• Studies will be conducted to validate and understand the effect of transplant depth on bacterial wilt occurrence.
  • Genetic testing will be conducted to help develop rootstock rotation recommendations.

Grafted transplants significantly increase the cost of production, but as agricultural automation becomes more prevalent, transplant costs should come down.  Grafted tomatoes have the potential to increase yields and reduce inputs.  It’s exciting to see what the future holds for the ever adapting business of tomato farming.  More details on NC State’s tomato research can be found at the Mountain Horticultural Crops Research and Extension Center’s Tomato Production website.

Highlights from the 2018 Florida Pecan Field Day

Highlights from the 2018 Florida Pecan Field Day

Dr. Clive Bock, USDA-ARS talked to attendees about pecan scab management at the 2018 Pecan Field Day

This year’s UF/IFAS Florida Pecan Field Day took place on Thursday, September 13, 2018 at the Jefferson County Extension Office in Monticello, Florida. Extension specialists from Florida and Georgia provided growers from across the state with information about current pecan production practices and management tips. Pesticide continuing education units (CEUs) were provided for Florida and Georgia pesticide applicators, as well as for Certified Crop Advisors. Simpson Nurseries of Monticello sponsored a barbecue lunch for the attendees.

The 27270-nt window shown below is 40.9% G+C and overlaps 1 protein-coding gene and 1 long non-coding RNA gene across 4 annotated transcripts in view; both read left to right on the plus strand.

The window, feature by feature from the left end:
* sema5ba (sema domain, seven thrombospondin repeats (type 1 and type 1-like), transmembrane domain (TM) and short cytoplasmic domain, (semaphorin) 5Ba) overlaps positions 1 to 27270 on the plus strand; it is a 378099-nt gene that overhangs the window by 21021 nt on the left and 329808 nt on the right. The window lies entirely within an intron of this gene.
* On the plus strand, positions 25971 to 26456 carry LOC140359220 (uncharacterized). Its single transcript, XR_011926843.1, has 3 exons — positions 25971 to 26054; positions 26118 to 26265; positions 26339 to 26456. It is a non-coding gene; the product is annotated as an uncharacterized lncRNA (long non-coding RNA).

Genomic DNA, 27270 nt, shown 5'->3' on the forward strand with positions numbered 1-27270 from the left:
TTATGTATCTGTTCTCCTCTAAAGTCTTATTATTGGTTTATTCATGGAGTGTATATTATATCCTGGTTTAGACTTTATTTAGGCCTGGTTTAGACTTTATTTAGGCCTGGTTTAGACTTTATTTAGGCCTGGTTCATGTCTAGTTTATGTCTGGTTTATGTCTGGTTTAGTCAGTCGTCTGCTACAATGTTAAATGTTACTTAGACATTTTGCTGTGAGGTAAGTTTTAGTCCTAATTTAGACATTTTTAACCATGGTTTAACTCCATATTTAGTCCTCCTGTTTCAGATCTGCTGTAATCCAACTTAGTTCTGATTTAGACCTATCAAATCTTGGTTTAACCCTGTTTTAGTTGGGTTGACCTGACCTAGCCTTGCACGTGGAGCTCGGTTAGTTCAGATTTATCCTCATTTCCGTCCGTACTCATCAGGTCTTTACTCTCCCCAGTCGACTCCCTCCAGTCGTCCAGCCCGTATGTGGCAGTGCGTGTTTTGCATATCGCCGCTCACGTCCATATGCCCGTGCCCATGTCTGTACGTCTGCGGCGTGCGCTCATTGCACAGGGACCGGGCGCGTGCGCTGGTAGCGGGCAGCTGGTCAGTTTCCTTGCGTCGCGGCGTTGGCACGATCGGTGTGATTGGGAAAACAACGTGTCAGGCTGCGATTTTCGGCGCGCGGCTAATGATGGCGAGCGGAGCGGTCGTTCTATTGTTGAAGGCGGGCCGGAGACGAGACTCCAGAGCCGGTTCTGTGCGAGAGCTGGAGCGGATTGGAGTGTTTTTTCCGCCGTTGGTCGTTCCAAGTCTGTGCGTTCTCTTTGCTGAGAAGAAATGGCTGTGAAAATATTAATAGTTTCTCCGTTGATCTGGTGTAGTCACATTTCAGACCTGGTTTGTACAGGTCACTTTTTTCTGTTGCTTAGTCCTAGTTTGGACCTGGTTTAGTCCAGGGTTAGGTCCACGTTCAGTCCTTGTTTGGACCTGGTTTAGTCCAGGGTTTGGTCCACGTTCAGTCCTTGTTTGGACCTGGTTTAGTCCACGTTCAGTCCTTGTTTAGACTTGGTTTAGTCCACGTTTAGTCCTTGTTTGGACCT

The focus of the Pecan Field Day was primarily on production practices. Speaker topics included Best Management Practices (BMPs) and cost-share opportunities for growers, weed management, fertility, pecan scab management, insect pest management and information regarding new pecan varieties. The following provides a short summary of topics discussed by each speaker, followed by links to download PDF (printable) versions of the presentations given at the Pecan Field Day.

BMAPs, BMPs and Cost-Share Opportunities